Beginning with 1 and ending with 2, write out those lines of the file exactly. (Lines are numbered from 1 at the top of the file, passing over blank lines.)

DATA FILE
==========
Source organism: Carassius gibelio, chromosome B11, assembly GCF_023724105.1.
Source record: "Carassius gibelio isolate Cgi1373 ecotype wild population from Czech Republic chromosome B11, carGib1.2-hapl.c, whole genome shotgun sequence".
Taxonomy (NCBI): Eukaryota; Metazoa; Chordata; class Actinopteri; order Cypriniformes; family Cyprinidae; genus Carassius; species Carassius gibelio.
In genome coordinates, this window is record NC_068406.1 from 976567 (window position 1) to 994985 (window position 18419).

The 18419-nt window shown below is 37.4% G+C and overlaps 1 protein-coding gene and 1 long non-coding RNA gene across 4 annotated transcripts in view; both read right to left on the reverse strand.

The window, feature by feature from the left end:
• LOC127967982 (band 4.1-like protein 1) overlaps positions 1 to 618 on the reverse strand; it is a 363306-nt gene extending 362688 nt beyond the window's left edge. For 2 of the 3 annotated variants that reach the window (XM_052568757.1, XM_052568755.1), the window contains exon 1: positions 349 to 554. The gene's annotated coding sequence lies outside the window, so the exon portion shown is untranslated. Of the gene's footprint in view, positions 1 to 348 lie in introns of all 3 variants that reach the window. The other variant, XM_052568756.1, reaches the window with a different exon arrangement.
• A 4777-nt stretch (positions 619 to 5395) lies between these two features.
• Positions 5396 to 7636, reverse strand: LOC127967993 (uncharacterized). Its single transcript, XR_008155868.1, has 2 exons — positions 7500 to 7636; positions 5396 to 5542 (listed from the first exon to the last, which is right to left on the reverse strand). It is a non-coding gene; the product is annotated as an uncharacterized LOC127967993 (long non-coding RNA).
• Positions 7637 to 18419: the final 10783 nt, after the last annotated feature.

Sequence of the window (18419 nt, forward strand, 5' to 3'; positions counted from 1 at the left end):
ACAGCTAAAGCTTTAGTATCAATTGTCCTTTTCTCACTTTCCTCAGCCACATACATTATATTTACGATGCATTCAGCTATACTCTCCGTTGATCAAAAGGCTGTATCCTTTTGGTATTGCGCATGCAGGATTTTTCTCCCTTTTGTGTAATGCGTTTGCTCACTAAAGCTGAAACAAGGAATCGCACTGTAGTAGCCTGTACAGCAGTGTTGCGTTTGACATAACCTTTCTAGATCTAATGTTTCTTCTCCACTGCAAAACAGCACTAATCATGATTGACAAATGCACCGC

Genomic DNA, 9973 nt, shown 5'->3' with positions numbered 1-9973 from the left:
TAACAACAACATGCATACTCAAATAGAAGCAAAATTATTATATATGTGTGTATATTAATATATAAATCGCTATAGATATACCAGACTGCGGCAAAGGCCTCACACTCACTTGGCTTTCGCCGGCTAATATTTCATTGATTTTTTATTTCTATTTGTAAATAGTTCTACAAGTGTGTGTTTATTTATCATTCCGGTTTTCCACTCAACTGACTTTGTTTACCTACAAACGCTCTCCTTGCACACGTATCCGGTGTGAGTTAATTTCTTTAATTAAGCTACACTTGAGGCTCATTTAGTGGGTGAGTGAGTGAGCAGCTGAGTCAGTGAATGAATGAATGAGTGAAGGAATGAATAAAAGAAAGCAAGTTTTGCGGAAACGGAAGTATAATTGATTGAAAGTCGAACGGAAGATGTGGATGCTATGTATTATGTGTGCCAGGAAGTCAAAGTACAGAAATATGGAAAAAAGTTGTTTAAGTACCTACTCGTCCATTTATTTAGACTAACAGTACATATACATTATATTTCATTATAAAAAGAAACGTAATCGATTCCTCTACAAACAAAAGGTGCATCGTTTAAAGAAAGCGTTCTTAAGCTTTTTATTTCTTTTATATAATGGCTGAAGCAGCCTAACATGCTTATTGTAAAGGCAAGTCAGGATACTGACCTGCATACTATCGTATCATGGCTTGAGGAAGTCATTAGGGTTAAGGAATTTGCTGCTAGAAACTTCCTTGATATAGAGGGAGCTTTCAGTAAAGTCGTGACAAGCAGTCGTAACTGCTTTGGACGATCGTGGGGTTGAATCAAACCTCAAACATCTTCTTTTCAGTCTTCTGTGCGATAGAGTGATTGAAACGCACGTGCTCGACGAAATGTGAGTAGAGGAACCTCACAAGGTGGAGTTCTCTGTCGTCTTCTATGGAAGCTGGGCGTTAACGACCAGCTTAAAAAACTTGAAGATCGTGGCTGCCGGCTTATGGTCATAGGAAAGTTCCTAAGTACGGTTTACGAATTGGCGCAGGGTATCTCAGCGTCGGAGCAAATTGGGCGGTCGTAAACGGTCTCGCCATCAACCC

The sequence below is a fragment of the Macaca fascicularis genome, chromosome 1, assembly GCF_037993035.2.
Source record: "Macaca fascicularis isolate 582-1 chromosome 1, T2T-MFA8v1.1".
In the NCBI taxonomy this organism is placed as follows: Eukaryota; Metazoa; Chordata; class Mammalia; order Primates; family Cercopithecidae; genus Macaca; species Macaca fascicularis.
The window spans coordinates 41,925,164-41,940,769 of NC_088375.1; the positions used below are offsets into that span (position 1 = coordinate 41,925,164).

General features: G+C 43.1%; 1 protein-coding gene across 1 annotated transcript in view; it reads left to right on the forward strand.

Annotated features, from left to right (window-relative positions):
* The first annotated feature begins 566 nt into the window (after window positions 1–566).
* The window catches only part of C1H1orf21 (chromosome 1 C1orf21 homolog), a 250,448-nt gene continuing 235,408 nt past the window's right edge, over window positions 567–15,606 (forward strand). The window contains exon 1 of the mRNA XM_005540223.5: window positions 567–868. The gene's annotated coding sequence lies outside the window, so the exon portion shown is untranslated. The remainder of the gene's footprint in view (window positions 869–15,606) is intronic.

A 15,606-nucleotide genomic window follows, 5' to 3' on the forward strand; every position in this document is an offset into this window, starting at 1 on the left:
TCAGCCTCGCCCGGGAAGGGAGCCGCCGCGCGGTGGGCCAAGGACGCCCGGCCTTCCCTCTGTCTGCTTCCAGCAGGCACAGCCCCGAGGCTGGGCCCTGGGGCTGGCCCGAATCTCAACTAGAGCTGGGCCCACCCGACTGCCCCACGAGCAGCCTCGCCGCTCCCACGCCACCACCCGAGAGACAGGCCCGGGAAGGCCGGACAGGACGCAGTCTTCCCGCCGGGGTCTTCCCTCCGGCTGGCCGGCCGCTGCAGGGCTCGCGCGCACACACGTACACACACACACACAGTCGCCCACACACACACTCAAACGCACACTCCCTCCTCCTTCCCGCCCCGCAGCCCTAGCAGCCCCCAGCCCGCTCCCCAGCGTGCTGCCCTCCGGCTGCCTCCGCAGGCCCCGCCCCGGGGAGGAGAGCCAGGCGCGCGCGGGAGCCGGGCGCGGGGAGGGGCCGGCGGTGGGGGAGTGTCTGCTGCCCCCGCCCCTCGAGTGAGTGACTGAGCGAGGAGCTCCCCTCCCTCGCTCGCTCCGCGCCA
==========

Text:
Source organism: Carassius gibelio, chromosome B11, assembly GCF_023724105.1.
Source record: "Carassius gibelio isolate Cgi1373 ecotype wild population from Czech Republic chromosome B11, carGib1.2-hapl.c, whole genome shotgun sequence".